In honor of Earth Day, this month's questions have a sustainability theme!
What is your definition of sustainable architecture? Do you have a favorite sustainable building or favorite sustainable feature?
BOB (Partner Emeritus):
Sustainable design is when we design, not just for today’s client, or for today’s public good, but we design for our children and grandchildren and our client’s children and grandchildren. Sustainable architecture is meant for future generations and is respectful of how we use today’s resources so that that we do not short change future generations, by taking from our environment in a way that robs our descendents of the resources we enjoy today.
One of my favorite sustainable designs is the Gwinnett Environmental and Heritage Center in Buford, Georgia. This LEED Gold Certified building was designed by Lord Aeck & Sargeant. It houses an environmental museum and is part of the Gwinnett County park system.
TERI (Senior Project Manager):
Sustainable architecture to me is design with the intent to extend the normal anticipated life expectancy of the building to the greatest extent. Sustainable architecture aims to design buildings that run as efficiently as possible and minimize their impact on infrastructure & the environment.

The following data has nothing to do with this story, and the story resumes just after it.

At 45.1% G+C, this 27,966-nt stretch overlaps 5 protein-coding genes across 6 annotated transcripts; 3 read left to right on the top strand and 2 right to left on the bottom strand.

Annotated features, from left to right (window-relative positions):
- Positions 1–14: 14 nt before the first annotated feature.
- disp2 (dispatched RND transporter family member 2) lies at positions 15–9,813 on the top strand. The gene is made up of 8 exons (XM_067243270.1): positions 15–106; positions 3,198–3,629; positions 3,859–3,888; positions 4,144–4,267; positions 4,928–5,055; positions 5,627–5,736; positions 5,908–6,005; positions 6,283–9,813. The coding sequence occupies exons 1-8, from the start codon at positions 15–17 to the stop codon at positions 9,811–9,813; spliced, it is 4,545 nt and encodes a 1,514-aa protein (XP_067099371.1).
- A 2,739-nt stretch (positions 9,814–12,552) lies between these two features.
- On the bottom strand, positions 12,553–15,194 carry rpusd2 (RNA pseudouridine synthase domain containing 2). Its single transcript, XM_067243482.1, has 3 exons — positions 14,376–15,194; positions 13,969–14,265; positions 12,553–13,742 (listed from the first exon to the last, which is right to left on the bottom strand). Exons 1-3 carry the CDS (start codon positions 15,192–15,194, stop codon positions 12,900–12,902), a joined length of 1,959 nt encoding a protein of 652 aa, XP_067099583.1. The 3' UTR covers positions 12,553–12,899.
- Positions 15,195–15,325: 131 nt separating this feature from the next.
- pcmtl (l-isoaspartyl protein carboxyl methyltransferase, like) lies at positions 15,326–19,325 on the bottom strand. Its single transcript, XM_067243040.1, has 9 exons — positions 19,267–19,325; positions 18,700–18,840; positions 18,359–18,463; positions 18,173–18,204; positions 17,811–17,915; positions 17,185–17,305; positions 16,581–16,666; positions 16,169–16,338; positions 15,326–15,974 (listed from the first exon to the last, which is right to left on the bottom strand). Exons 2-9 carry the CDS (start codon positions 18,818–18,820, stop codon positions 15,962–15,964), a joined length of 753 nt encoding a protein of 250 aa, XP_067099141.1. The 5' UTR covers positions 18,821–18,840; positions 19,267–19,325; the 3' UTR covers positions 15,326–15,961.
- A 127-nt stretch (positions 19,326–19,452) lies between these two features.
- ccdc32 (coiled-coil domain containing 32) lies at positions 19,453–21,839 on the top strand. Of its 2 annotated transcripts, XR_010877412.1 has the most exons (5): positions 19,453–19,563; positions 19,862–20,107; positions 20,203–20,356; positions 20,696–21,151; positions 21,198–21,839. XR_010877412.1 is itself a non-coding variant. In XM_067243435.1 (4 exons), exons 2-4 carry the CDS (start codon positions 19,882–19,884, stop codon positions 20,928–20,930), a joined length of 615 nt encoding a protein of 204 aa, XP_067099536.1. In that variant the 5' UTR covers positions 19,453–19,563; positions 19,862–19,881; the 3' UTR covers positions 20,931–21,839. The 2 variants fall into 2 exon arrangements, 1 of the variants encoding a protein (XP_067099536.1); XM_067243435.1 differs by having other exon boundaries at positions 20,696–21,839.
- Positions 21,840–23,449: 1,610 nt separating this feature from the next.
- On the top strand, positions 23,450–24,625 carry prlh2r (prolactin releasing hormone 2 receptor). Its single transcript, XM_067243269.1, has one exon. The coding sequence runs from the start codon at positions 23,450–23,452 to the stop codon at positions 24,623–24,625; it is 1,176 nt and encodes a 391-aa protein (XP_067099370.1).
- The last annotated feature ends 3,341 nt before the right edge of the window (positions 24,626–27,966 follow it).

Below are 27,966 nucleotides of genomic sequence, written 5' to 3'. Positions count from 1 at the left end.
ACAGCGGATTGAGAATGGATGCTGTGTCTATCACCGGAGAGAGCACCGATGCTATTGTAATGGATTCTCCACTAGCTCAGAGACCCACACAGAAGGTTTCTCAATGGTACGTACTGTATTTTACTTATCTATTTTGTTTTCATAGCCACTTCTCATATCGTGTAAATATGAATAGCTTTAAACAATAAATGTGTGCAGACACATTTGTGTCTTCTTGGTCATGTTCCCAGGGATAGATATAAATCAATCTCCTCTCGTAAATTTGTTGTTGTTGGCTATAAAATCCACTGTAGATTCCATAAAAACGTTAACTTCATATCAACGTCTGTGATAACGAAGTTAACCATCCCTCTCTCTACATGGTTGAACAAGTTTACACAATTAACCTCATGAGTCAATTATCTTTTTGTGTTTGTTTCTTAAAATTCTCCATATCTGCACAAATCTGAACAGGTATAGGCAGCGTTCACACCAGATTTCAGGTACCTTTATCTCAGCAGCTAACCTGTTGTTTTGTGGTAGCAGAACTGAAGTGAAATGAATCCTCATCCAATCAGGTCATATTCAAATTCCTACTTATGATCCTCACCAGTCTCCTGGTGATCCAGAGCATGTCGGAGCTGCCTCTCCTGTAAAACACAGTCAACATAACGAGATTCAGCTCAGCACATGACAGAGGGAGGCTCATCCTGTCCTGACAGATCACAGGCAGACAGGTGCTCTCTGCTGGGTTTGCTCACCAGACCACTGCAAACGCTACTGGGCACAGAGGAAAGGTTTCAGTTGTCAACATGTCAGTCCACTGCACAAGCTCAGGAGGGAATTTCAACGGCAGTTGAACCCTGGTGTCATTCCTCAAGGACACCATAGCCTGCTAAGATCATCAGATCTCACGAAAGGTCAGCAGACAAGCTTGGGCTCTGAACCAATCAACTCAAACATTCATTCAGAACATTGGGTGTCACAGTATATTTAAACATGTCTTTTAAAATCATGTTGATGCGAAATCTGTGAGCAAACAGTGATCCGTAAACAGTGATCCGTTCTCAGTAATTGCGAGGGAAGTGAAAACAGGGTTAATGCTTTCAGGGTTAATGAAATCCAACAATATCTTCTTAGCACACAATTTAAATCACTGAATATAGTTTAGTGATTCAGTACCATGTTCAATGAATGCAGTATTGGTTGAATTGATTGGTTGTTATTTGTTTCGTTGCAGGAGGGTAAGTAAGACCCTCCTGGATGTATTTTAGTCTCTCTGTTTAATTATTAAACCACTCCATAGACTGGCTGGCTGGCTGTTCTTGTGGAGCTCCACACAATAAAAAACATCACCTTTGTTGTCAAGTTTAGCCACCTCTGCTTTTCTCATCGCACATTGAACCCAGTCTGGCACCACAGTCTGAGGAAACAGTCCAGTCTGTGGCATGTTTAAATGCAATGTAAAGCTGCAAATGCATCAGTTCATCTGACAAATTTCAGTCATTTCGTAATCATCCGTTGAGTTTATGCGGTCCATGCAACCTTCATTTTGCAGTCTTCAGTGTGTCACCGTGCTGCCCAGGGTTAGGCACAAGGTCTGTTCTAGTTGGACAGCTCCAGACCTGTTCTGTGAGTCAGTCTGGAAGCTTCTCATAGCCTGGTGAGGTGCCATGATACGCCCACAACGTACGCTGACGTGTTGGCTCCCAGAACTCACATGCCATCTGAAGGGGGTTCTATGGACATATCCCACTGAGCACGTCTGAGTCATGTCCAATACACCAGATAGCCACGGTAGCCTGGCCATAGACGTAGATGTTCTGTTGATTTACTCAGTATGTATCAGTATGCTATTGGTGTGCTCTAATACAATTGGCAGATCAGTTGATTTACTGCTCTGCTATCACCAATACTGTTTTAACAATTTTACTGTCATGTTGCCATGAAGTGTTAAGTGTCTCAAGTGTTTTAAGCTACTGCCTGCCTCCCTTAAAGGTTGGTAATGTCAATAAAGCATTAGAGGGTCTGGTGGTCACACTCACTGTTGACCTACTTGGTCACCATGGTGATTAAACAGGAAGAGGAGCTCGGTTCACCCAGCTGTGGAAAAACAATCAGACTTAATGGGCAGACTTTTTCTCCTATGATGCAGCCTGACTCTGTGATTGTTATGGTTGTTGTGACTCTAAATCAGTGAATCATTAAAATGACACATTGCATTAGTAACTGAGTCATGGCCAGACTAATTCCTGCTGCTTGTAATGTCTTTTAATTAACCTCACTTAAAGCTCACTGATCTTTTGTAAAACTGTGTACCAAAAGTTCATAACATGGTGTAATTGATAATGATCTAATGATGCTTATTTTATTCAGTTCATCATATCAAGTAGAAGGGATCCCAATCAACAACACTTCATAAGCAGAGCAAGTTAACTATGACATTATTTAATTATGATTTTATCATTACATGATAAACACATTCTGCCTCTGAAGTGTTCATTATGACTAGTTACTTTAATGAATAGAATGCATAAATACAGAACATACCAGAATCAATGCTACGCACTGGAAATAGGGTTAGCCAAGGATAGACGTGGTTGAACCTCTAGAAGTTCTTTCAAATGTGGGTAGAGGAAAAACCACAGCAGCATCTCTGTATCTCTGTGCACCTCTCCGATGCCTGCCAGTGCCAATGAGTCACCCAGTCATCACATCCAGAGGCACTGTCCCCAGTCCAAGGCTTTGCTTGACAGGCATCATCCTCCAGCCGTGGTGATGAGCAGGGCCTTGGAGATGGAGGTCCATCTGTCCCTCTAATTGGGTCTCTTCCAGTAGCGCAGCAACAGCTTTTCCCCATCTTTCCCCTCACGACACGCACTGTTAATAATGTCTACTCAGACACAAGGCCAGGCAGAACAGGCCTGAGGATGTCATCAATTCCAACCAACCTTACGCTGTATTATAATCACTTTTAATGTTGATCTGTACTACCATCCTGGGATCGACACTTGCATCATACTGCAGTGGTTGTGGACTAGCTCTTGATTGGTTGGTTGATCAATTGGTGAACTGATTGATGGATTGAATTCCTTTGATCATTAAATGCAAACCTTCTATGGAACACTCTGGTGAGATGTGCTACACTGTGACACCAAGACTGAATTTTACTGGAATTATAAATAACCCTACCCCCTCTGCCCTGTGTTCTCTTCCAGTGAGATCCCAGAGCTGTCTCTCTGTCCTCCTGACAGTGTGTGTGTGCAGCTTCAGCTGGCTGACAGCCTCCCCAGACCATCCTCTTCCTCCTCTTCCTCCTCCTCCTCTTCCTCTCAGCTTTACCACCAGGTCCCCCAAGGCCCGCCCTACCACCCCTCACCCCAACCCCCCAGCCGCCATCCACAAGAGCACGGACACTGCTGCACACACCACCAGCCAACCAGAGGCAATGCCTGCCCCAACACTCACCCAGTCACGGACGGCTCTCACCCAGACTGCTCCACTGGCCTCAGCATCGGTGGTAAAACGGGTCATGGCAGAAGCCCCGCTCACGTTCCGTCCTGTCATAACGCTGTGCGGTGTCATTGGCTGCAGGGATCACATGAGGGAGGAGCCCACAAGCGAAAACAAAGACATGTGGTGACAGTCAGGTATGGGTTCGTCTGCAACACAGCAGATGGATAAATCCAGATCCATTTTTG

Louvers! I love louvers! They are probably one of the most simple things that can be included in a sustainable design solution. They lower heat gain for the building and plus, they just look cool!
AMY (Intern Architect):
Sustainable architecture pays attention to the lifecycle of a building: what materials are used; the way a building functions; how it relates to the users; and its recyclability once the structure has reached the end of its life.
My favorite sustainable building is the Butaro District Hospital by MASS Design Group.
CHRIS (Intern Architect):
My definition of sustainable architecture would be the Minecraft definition: fully-grown trees in minutes, infinite resources hand gathered without mechanization and everywhere the sun path goes directly overhead.
JACQUELINE (Intern Architect):
Sustainable design is a way to ensure that our children enjoy the natural resources that we are enjoying right now. It also helps to ensure that the building can be as efficient as possible, which might not be obvious right away, but in time, can make a difference both environmentally & financially.
One of my favorite sustainable works is the Hearst Building in NYC, which was certified as New York City's First Occupied Green Office Tower. It achieved the Gold Rating for Environmental Sustainability by U.S. Green Building Council in 2006.
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